Carbohydrates: More Detail

Avoid processed carbohydrates
Main examples: added sugars and flour.


They contribute empty calories that drive insulin resistance and overeating, which over time leads to chronic diseases.


When carbs are digested, they are broken down into simple sugars, mostly glucose. This raises blood sugar levels.

Modern flour is highly processed. During the processing it is finely ground and unless it’s wholegrain flour it has the more nutritious and fibrous parts (the bran and germ) removed so only the starchy white centre (the endosperm) remains.

This lack of fibre and fine grinding causes the starch to be very quickly digested (broken down into simple sugars) when consumed.

This causes blood sugar levels to rise too quickly, and as a result is likely to raise blood sugar too much, especially in people who are sensitive to carbohydrates (due to genetics/gut bacteria) and/or who haven’t used their muscles enough to free up space (glycogen stores) for the blood sugar to be shuttled into.

High blood sugar is an unhealthy state, and the body raises the blood insulin level in response, as insulin is required to allow the sugar in the blood to be taken in by the cells throughout the body.

Over time, having persistently high blood sugar leads to damage to (glycation of) the LDL particles that transport fats and cholesterol through the blood, which causes them to get stuck in the walls of blood vessels – in this way eating processed carbs promotes atherosclerosis, the major precursor to heart disease and stroke.

Furthermore, while blood sugar is high the body will try to raise insulin to bring the blood sugar down.

This means chronically high blood sugar will cause chronically high blood insulin, in people who are still able to produce insulin at a sufficient rate (those who haven’t developed type 2 diabetes).

Chronically high insulin causes the cells in the body (particularly of concern muscle and fat cells) to become insulin resistant.

Insulin resistance means it takes even more insulin to get sugar to leave the bloodstream and enter the cells (particularly those of muscle and fat tissues).

This feedback loop of chronically high blood sugar, high blood insulin and insulin resistance has profound effects on the body over the course of years, including: excessive weight gain, type 2 diabetes, visceral fat accumulation, non-alcoholic fatty liver disease, decreased efficiency of muscles.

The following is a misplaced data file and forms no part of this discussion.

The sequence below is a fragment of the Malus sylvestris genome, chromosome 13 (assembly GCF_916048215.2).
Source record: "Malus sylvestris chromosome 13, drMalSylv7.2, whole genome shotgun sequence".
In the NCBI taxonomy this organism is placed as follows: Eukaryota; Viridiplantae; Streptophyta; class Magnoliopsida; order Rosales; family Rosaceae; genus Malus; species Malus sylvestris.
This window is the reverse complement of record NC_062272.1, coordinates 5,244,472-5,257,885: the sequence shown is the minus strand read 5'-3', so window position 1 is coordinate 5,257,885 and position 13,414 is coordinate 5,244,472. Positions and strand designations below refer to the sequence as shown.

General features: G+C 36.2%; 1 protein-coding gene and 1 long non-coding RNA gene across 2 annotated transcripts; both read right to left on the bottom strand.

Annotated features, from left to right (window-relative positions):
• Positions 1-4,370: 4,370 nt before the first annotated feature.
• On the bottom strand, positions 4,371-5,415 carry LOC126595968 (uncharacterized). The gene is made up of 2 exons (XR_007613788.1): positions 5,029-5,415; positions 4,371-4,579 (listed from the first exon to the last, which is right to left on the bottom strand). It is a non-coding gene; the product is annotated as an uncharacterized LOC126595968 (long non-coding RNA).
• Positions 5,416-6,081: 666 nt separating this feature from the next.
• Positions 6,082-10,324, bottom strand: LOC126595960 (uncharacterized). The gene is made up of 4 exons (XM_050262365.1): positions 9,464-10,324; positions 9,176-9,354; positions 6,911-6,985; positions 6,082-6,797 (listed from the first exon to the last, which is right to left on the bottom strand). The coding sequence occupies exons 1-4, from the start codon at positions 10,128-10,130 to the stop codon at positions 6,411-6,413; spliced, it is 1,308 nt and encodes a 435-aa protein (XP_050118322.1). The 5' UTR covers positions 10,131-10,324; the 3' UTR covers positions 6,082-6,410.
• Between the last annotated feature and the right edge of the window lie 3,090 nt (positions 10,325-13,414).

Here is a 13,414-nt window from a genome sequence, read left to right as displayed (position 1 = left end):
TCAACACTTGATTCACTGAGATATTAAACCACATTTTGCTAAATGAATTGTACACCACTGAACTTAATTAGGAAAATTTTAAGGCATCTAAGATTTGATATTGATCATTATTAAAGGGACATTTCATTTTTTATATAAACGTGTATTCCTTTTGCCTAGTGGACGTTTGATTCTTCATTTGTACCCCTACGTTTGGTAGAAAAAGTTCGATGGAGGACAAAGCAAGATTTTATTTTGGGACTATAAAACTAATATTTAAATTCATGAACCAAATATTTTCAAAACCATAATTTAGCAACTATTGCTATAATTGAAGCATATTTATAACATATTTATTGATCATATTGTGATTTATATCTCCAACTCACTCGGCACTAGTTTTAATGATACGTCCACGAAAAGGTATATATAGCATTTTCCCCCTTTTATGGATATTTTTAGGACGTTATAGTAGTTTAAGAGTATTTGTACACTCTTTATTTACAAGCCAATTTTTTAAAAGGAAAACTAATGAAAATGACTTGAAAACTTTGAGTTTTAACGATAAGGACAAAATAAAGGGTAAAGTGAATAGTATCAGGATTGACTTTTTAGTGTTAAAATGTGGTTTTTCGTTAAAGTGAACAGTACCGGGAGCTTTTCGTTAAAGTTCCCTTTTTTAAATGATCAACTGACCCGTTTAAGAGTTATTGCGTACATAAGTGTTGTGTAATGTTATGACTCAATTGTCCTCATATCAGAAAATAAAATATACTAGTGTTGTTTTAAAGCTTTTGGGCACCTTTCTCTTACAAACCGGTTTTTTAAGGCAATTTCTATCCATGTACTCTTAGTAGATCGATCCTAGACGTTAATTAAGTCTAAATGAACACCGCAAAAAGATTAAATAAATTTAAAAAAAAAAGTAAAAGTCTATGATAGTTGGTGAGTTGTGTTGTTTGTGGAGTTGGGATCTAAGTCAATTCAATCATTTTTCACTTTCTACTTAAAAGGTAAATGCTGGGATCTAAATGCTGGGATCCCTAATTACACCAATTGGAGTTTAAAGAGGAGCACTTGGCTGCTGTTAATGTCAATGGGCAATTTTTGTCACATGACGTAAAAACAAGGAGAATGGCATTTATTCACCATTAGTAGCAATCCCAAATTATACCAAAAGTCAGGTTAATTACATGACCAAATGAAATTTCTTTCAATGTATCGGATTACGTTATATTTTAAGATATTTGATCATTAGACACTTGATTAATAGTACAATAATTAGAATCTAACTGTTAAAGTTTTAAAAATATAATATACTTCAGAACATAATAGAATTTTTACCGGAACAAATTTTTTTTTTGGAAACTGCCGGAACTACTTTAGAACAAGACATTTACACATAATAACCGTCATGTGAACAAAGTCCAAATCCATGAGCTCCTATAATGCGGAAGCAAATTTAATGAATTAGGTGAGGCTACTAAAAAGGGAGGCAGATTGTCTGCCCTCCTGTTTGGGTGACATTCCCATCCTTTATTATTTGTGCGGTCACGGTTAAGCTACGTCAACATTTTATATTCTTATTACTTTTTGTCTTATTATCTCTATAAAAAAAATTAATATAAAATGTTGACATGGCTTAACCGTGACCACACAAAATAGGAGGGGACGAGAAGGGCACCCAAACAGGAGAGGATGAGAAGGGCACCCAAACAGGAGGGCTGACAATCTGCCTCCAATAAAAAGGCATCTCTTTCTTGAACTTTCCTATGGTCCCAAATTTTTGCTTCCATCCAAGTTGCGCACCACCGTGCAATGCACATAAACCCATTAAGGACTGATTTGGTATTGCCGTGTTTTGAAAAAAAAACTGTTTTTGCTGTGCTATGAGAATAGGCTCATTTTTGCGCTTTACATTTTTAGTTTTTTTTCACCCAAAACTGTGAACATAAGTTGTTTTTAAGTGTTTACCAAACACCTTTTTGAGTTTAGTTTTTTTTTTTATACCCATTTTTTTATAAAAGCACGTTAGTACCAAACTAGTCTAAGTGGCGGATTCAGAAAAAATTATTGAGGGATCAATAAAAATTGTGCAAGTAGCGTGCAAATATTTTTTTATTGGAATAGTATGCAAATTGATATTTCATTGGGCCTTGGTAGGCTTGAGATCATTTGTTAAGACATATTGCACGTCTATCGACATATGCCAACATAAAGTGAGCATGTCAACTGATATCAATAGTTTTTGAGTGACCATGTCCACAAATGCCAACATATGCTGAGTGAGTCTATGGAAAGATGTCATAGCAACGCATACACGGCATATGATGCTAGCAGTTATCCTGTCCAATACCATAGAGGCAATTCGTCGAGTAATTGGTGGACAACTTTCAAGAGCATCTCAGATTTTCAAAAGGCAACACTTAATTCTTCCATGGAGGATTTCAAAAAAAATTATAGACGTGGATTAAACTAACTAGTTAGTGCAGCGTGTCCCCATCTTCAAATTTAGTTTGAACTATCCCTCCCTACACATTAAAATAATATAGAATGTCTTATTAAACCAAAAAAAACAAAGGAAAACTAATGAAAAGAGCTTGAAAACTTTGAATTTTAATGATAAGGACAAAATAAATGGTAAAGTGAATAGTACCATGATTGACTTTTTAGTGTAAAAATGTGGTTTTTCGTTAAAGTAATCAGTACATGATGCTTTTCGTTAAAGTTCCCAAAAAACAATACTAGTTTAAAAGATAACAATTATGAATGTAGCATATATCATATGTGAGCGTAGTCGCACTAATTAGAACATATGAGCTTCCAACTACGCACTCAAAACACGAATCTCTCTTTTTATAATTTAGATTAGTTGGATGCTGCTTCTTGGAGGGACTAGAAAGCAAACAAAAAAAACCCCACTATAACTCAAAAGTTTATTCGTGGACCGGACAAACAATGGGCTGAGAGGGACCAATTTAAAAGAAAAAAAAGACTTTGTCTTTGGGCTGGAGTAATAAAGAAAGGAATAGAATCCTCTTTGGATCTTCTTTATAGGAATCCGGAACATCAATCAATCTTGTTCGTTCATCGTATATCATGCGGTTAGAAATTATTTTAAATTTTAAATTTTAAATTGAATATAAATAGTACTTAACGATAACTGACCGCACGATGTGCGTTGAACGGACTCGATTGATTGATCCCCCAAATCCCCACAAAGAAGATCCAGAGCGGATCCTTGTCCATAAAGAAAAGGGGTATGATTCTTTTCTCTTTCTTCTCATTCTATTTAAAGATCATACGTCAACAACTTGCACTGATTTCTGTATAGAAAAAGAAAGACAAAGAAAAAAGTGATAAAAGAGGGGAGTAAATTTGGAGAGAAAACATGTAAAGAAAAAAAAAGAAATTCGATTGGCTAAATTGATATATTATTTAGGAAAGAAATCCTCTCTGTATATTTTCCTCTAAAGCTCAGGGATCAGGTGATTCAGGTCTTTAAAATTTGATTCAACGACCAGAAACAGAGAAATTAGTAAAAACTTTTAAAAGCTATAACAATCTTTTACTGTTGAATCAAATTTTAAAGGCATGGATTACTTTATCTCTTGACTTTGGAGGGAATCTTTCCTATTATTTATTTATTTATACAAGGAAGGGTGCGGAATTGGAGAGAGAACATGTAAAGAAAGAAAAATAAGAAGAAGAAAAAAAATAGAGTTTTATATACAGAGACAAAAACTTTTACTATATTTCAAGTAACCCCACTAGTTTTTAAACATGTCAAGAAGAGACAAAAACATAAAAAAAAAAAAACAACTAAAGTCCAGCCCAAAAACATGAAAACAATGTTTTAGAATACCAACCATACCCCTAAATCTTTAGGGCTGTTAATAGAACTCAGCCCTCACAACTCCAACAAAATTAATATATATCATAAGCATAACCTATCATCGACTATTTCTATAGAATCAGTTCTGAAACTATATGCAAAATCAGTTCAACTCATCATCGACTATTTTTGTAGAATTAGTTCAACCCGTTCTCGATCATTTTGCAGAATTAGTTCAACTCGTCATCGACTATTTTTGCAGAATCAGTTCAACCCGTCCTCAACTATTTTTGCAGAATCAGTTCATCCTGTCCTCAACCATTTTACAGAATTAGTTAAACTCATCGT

Sugar & Alcohol > Fatty Liver > Type 2 Diabetes

Table sugar (sucrose) and High Fructose Corn Syrup (HFCS) have much worse health effects than even highly processed white carbs like flour (i.e. starches that get broken down quickly).

This is because of the fructose in them.
Fructose is a simple sugar like glucose.

Table sugar is made from 50:50, glucose:fructose.
HFCS is about 45:55, glucose:fructose.

Unlike glucose, fructose cannot be used directly by the cells that make up the various organs of the body.
Only the liver can handle fructose.

So, when you consume sugar, the glucose burden can be shared by all the cells in your body – they can all use glucose as fuel – but the fructose must be processed by the liver alone.

The liver only makes up about 1/35th your body mass.
So it has to work very hard to keep up with a large fructose intake.

The liver also has to deal with most of any alcohol that is consumed.

When the body, particularly the liver itself, has become insulin resistant (see above), the burden of processing the alcohol, and the fructose and other sugars can become too much.

When the liver is overburdened like this, fatty deposits begin to accumulate in and around the liver.
This is visceral fat.

The intra-organ fat that builds up within the liver itself is very dangerous in the long term.

Note that no fat need be eaten for fatty liver to occur.
It is refined carbohydrates that cause Non-Alcoholic Fatty Liver Disease (NAFLD), and eventually Non-Alcoholic Steatohepatitis (NASH) – the more severe form that involves inflammation and dysfunction of the liver.

Fatty liver is easily reversed, by burning off the visceral fat.

But the cells of the body cannot burn fat and glucose at the same time. [See Randle Cycle]

So as long as blood sugar and insulin remain high (these are the conditions that both cause and identify Type 2 Diabetes) fat cannot be burnt.

The solution is simple.

Spend more time with your insulin levels low, than with them high.

Do this by fasting or by ensuring there are no processed carbs in the meals you eat.

Your insulin sensitivity will increase.
Your appetite will adjust.
Your body composition will change.

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